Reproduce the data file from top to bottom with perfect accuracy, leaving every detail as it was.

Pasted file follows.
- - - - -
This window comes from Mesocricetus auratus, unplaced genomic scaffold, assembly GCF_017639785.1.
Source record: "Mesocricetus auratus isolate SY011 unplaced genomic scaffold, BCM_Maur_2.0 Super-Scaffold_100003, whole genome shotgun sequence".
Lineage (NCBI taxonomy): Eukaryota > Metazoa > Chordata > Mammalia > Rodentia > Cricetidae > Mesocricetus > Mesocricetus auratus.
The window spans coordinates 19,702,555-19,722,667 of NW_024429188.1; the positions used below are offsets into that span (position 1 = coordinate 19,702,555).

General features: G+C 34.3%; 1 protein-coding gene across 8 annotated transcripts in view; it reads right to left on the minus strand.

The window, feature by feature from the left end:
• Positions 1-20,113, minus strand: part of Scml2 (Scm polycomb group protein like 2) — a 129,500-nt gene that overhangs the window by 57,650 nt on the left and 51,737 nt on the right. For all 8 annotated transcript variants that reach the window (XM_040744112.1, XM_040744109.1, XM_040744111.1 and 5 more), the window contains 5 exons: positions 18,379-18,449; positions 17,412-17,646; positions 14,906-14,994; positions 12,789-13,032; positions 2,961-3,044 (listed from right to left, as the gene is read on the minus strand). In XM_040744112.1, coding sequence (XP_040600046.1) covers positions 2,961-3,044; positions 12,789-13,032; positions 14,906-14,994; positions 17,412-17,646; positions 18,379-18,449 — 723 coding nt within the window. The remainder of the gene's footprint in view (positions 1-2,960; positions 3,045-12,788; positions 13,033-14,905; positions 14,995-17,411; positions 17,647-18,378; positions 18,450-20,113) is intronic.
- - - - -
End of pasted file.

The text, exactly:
This window comes from Mesocricetus auratus, unplaced genomic scaffold, assembly GCF_017639785.1.
Source record: "Mesocricetus auratus isolate SY011 unplaced genomic scaffold, BCM_Maur_2.0 Super-Scaffold_100003, whole genome shotgun sequence".
Lineage (NCBI taxonomy): Eukaryota > Metazoa > Chordata > Mammalia > Rodentia > Cricetidae > Mesocricetus > Mesocricetus auratus.
The window spans coordinates 19,702,555-19,722,667 of NW_024429188.1; the positions used below are offsets into that span (position 1 = coordinate 19,702,555).

General features: G+C 34.3%; 1 protein-coding gene across 8 annotated transcripts in view; it reads right to left on the minus strand.

The window, feature by feature from the left end:
• Positions 1-20,113, minus strand: part of Scml2 (Scm polycomb group protein like 2) — a 129,500-nt gene that overhangs the window by 57,650 nt on the left and 51,737 nt on the right. For all 8 annotated transcript variants that reach the window (XM_040744112.1, XM_040744109.1, XM_040744111.1 and 5 more), the window contains 5 exons: positions 18,379-18,449; positions 17,412-17,646; positions 14,906-14,994; positions 12,789-13,032; positions 2,961-3,044 (listed from right to left, as the gene is read on the minus strand). In XM_040744112.1, coding sequence (XP_040600046.1) covers positions 2,961-3,044; positions 12,789-13,032; positions 14,906-14,994; positions 17,412-17,646; positions 18,379-18,449 — 723 coding nt within the window. The remainder of the gene's footprint in view (positions 1-2,960; positions 3,045-12,788; positions 13,033-14,905; positions 14,995-17,411; positions 17,647-18,378; positions 18,450-20,113) is intronic.